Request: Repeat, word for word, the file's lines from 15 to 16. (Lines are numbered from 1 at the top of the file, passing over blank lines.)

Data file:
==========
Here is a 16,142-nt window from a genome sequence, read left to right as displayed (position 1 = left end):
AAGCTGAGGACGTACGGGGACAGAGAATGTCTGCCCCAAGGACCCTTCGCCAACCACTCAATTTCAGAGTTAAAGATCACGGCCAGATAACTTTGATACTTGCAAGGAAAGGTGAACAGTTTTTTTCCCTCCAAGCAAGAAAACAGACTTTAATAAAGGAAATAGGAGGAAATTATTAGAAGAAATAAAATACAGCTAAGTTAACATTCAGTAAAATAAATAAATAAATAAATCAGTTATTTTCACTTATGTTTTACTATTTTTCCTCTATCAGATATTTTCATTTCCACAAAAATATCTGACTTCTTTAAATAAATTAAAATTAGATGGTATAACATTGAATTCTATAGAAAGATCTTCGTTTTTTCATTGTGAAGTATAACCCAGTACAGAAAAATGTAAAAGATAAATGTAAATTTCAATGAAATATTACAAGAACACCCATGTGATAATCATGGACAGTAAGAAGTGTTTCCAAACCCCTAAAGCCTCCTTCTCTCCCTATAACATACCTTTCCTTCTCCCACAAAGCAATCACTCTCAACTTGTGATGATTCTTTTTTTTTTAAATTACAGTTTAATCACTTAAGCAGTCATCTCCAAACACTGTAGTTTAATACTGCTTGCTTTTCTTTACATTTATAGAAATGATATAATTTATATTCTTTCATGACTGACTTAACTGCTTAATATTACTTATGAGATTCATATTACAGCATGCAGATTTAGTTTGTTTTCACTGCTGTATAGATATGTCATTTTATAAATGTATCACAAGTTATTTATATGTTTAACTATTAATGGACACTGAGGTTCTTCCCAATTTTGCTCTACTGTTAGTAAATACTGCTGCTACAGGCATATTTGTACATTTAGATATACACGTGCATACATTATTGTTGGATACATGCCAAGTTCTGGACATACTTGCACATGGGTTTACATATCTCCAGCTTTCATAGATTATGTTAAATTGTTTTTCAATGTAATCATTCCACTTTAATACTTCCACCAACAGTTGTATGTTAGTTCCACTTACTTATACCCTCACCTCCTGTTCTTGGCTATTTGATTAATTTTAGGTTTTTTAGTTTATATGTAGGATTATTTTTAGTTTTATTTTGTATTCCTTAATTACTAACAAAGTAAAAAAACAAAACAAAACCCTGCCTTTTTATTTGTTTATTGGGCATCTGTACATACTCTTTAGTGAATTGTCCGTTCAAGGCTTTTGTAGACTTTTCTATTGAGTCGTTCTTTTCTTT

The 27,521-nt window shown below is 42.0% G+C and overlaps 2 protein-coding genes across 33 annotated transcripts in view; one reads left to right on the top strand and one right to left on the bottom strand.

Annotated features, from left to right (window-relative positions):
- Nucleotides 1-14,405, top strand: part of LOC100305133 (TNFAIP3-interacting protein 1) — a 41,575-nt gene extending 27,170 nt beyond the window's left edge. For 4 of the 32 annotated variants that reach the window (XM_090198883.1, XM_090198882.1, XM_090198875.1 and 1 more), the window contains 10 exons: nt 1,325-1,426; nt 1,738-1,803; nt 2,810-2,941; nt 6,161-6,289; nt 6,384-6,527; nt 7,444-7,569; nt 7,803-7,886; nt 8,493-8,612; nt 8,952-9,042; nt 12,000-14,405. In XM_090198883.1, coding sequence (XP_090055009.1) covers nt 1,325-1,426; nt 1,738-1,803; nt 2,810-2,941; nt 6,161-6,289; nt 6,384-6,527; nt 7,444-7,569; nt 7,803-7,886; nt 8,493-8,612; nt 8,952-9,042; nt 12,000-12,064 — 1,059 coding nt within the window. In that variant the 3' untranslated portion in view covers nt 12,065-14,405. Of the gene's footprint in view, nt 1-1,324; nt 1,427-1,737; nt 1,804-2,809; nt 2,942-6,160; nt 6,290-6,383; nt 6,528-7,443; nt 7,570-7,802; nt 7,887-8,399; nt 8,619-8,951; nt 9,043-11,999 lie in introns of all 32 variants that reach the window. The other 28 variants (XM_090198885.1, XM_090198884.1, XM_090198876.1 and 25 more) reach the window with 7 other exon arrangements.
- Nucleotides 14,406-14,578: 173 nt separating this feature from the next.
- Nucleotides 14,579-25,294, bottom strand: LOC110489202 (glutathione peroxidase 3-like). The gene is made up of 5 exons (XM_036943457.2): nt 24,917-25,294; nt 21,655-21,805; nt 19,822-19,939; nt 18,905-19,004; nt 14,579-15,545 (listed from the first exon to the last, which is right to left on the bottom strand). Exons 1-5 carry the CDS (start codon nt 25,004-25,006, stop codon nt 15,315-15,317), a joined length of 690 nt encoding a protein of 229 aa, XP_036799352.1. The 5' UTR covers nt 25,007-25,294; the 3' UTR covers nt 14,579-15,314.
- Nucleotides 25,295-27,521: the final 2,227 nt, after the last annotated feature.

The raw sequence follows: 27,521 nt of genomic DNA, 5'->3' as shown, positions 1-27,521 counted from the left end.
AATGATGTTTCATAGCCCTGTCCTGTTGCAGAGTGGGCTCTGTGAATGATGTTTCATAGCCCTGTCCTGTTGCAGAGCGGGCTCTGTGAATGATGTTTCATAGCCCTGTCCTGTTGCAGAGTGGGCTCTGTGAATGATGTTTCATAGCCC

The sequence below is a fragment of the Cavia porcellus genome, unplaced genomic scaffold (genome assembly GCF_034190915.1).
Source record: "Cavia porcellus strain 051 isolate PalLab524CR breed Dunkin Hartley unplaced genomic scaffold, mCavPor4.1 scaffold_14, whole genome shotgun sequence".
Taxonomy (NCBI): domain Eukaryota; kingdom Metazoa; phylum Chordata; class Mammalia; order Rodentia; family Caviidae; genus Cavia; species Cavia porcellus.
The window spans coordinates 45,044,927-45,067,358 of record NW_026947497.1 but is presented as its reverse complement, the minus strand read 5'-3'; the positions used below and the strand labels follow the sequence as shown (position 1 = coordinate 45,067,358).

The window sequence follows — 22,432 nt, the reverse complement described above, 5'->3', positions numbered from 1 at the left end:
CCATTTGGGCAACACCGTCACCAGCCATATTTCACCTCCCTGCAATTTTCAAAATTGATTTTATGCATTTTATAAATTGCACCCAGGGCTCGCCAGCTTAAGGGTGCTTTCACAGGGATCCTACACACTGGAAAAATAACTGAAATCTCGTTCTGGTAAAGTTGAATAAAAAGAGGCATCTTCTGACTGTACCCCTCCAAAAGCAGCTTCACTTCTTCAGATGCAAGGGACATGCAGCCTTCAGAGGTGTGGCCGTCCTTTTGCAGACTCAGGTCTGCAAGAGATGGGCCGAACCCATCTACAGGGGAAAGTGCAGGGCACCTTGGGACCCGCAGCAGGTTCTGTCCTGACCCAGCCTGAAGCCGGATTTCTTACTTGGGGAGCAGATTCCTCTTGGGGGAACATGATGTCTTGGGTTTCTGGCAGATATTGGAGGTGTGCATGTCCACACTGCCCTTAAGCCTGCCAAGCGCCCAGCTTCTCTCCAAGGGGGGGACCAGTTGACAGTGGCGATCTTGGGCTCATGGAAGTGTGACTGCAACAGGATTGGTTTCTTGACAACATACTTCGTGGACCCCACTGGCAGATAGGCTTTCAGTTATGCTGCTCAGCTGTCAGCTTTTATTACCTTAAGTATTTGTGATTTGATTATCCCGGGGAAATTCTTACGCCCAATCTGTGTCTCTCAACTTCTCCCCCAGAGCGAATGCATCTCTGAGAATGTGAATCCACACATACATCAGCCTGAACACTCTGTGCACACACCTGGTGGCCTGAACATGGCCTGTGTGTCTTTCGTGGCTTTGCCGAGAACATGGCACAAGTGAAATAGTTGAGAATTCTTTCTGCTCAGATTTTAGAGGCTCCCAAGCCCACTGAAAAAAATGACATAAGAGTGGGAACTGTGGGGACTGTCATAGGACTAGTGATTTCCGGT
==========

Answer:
The window sequence follows — 22,432 nt, the reverse complement described above, 5'->3', positions numbered from 1 at the left end:
CCATTTGGGCAACACCGTCACCAGCCATATTTCACCTCCCTGCAATTTTCAAAATTGATTTTATGCATTTTATAAATTGCACCCAGGGCTCGCCAGCTTAAGGGTGCTTTCACAGGGATCCTACACACTGGAAAAATAACTGAAATCTCGTTCTGGTAAAGTTGAATAAAAAGAGGCATCTTCTGACTGTACCCCTCCAAAAGCAGCTTCACTTCTTCAGATGCAAGGGACATGCAGCCTTCAGAGGTGTGGCCGTCCTTTTGCAGACTCAGGTCTGCAAGAGATGGGCCGAACCCATCTACAGGGGAAAGTGCAGGGCACCTTGGGACCCGCAGCAGGTTCTGTCCTGACCCAGCCTGAAGCCGGATTTCTTACTTGGGGAGCAGATTCCTCTTGGGGGAACATGATGTCTTGGGTTTCTGGCAGATATTGGAGGTGTGCATGTCCACACTGCCCTTAAGCCTGCCAAGCGCCCAGCTTCTCTCCAAGGGGGGGACCAGTTGACAGTGGCGATCTTGGGCTCATGGAAGTGTGACTGCAACAGGATTGGTTTCTTGACAACATACTTCGTGGACCCCACTGGCAGATAGGCTTTCAGTTATGCTGCTCAGCTGTCAGCTTTTATTACCTTAAGTATTTGTGATTTGATTATCCCGGGGAAATTCTTACGCCCAATCTGTGTCTCTCAACTTCTCCCCCAGAGCGAATGCATCTCTGAGAATGTGAATCCACACATACATCAGCCTGAACACTCTGTGCACACACCTGGTGGCCTGAACATGGCCTGTGTGTCTTTCGTGGCTTTGCCGAGAACATGGCACAAGTGAAATAGTTGAGAATTCTTTCTGCTCAGATTTTAGAGGCTCCCAAGCCCACTGAAAAAAATGACATAAGAGTGGGAACTGTGGGGACTGTCATAGGACTAGTGATTTCCGGT